The spotlight wasn't as bright as when he testified in the O.J. Simpson trial as famed forensic pathologist Dr. Michael Baden made his way inside a Sandusky County courtroom.
Baden testified Wednesday in front of a Sandusky County grand jury hearing evidence in the 2007 jailhouse death of Craig Burdine.
As he's stated before when asked, and repeated, Baden said he told grand jurors Craig Burdine was the victim of a homicide.
“My opinion is he died as I have said in my reports of restraint asphyxiation, excluding all other causes of death,” Baden told the Register outside the courthouse after he testified.
But that's not how Lucas County deputy coroner Cynthia Beisser saw it. She relied heavily on officers accounts of events in the early morning hours of Aug. 11, 2007, and determined Burdine's death was self-inflicted, caused by alcohol and drug intoxification and a condition known as excited delirium.
It's not clear whether Beisser ever independently reviewed video surveillance from police cruiser and jail cameras. The video made available shows Craig Burdine to be just semi-conscious or already unconscious in every frame, contrary to information jail guards and Fremont police officers provided immediately after Craig Burdine died. Written statements they provided all matched in their descriptions that Burdine was being combative.
Craig Burdine was already severely injured in a fight when police found him in a Sycamore Street neighborhood. They canceled an initial ambulance call after recognizing Burdine when he allegedly kicked at an officer.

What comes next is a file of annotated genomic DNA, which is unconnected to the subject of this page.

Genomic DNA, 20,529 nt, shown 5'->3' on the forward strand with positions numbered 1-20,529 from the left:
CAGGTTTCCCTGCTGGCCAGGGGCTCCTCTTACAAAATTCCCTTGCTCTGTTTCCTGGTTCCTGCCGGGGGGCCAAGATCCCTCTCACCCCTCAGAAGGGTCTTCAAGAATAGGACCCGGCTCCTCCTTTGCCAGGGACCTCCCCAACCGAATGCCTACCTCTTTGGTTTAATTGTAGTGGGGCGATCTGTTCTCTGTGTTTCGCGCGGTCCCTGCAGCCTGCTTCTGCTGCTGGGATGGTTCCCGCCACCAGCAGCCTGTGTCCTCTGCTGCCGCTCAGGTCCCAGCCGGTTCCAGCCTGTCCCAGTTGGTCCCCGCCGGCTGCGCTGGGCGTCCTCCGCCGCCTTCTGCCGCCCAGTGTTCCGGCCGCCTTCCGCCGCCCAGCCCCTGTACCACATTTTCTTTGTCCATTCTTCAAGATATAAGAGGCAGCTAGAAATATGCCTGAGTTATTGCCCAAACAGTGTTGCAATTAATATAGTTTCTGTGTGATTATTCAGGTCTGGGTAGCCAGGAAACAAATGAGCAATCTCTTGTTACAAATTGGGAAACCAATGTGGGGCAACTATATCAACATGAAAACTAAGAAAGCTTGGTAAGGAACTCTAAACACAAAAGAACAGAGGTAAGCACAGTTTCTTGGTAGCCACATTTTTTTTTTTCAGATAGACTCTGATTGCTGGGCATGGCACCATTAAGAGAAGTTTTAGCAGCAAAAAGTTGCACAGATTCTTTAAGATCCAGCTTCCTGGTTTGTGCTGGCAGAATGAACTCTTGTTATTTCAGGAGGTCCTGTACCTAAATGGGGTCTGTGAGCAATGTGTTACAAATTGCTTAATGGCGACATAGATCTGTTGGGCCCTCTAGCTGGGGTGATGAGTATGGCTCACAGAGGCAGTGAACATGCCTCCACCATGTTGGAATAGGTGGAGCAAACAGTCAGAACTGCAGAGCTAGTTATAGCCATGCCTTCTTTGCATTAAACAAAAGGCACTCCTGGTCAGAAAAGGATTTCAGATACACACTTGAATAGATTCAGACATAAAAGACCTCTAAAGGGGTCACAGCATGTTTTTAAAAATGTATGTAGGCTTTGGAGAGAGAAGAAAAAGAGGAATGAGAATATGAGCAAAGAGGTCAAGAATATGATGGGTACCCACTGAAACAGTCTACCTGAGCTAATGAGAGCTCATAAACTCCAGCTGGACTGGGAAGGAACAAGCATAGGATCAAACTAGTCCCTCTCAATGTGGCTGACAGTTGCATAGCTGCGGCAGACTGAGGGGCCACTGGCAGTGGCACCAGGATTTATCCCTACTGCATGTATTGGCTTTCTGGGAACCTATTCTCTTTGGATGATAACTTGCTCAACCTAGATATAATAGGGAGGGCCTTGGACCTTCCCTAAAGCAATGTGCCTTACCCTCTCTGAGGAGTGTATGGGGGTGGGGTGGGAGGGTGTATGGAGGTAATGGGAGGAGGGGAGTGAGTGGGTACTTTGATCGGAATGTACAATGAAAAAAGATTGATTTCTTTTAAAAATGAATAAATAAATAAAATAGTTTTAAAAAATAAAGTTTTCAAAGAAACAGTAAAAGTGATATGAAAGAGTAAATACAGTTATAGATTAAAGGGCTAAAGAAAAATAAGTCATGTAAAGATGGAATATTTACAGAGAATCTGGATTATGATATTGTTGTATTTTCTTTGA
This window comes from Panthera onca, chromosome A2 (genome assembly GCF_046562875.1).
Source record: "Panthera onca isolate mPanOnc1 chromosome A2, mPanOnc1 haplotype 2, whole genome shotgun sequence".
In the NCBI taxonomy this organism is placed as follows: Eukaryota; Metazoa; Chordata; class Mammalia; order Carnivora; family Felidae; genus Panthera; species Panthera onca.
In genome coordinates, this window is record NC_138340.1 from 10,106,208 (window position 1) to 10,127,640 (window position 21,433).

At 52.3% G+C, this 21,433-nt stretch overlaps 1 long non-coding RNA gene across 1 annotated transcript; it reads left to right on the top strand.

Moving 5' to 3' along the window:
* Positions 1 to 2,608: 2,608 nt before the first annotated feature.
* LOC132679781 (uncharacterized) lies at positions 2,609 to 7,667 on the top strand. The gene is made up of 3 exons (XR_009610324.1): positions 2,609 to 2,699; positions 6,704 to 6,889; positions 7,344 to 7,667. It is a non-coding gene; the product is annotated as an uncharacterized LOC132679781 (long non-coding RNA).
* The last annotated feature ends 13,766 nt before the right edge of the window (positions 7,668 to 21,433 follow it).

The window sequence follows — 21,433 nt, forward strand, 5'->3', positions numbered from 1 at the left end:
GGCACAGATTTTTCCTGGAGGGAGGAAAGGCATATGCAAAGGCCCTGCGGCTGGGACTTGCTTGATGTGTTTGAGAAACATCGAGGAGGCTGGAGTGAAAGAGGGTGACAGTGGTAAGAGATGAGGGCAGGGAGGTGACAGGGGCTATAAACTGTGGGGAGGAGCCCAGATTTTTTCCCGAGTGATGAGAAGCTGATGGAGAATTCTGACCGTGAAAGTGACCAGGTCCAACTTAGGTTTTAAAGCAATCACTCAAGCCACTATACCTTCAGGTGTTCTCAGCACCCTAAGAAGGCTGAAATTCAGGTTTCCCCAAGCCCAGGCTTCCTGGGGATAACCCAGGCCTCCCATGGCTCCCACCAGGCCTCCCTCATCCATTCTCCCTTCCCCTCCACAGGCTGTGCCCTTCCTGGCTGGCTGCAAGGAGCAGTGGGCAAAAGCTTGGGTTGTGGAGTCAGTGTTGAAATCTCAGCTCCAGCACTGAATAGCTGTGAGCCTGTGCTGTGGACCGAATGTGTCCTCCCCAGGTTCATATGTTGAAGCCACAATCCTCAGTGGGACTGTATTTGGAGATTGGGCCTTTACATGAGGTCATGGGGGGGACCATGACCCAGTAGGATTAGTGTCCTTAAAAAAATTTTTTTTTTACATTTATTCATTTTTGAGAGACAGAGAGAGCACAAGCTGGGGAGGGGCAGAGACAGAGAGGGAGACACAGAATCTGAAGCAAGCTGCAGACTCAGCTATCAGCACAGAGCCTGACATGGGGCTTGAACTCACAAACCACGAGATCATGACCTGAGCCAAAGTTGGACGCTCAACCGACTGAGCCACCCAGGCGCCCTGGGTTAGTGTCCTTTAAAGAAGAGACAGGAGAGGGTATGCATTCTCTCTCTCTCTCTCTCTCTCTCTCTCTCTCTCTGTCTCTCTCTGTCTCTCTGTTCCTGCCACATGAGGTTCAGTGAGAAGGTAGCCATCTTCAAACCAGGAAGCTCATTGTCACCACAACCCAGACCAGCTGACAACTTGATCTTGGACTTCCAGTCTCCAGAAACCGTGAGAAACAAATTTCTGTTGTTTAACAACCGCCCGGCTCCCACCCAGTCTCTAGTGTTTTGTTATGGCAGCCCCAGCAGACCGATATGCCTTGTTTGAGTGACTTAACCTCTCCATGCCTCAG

Jess Burdine, Craig Burdine's father, said he was delighted Baden was finally called as a witness.
“You know he has some powerful testimony. I am sure he laid out a case of homicide,” Jess Burdine, 80, said.
The New York state pathologist, who testified in numerous past celebrity trials including the deaths of John Belushi and Sid Viscious, was famous before the 1994 trial of O.J. Simpson for the murder of Simpson's ex-wife and an aquaintence in 1994. He's testified in thousands of cases and before numerous grand juries.
Jury members also asked their own questions and Baden said he noticed they were receptive to what he said.
“This was better than most communities where juries seemed to have had an agenda. There was no agenda here,” Baden said.
The case has become important to Baden, not only because it involved the death of a young man, but also because he hopes Sandusky County will review whether procedures need to be changed as to how investigation are conducted when there is a death of a person in custody.
In the Burdine case, no criminal investigation was conducted by local law enforcement after Craig Burdine died, even though the circumstances of his death required one be conducted. A deadly force review also would have been necessary, given Burdine was handcuffed and shackled and he was Tasered repeatedly by an officer just moments before he died.
DeWine agreed to conduct a criminal investigation in August 2013, six years after the death after he was pressed for one by Jess Burdine and his family.
Another witness on Wednesday slipped in and out before he could be identified or asked for comment.
Baden said the previous witness was introduced to him as Montgomery County Coroner Kent Harshbarger.
Fremont police detective Dean Bliss was the third witness Wednesday. He said he testified about attending the autopsy conducted by Beisser.